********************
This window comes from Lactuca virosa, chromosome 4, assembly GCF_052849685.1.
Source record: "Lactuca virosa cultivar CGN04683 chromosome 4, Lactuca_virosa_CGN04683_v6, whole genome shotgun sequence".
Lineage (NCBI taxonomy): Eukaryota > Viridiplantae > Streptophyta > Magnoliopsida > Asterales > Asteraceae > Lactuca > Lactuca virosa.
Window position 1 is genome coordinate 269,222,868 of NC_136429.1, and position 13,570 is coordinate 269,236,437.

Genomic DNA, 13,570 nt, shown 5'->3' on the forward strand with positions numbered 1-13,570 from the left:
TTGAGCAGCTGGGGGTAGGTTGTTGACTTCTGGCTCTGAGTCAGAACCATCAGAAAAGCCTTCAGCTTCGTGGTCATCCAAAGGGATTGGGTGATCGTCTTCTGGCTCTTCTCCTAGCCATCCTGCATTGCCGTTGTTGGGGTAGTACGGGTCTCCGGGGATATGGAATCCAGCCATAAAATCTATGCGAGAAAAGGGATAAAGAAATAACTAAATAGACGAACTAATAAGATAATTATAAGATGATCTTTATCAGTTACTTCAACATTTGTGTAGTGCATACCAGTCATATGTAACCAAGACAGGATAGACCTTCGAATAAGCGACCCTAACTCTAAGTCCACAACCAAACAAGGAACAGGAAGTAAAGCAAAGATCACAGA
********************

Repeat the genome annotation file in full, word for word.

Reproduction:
This window comes from Lactuca virosa, chromosome 4, assembly GCF_052849685.1.
Source record: "Lactuca virosa cultivar CGN04683 chromosome 4, Lactuca_virosa_CGN04683_v6, whole genome shotgun sequence".
Lineage (NCBI taxonomy): Eukaryota > Viridiplantae > Streptophyta > Magnoliopsida > Asterales > Asteraceae > Lactuca > Lactuca virosa.
Window position 1 is genome coordinate 269,222,868 of NC_136429.1, and position 13,570 is coordinate 269,236,437.

Genomic DNA, 13,570 nt, shown 5'->3' on the forward strand with positions numbered 1-13,570 from the left:
TTGAGCAGCTGGGGGTAGGTTGTTGACTTCTGGCTCTGAGTCAGAACCATCAGAAAAGCCTTCAGCTTCGTGGTCATCCAAAGGGATTGGGTGATCGTCTTCTGGCTCTTCTCCTAGCCATCCTGCATTGCCGTTGTTGGGGTAGTACGGGTCTCCGGGGATATGGAATCCAGCCATAAAATCTATGCGAGAAAAGGGATAAAGAAATAACTAAATAGACGAACTAATAAGATAATTATAAGATGATCTTTATCAGTTACTTCAACATTTGTGTAGTGCATACCAGTCATATGTAACCAAGACAGGATAGACCTTCGAATAAGCGACCCTAACTCTAAGTCCACAACCAAACAAGGAACAGGAAGTAAAGCAAAGATCACAGA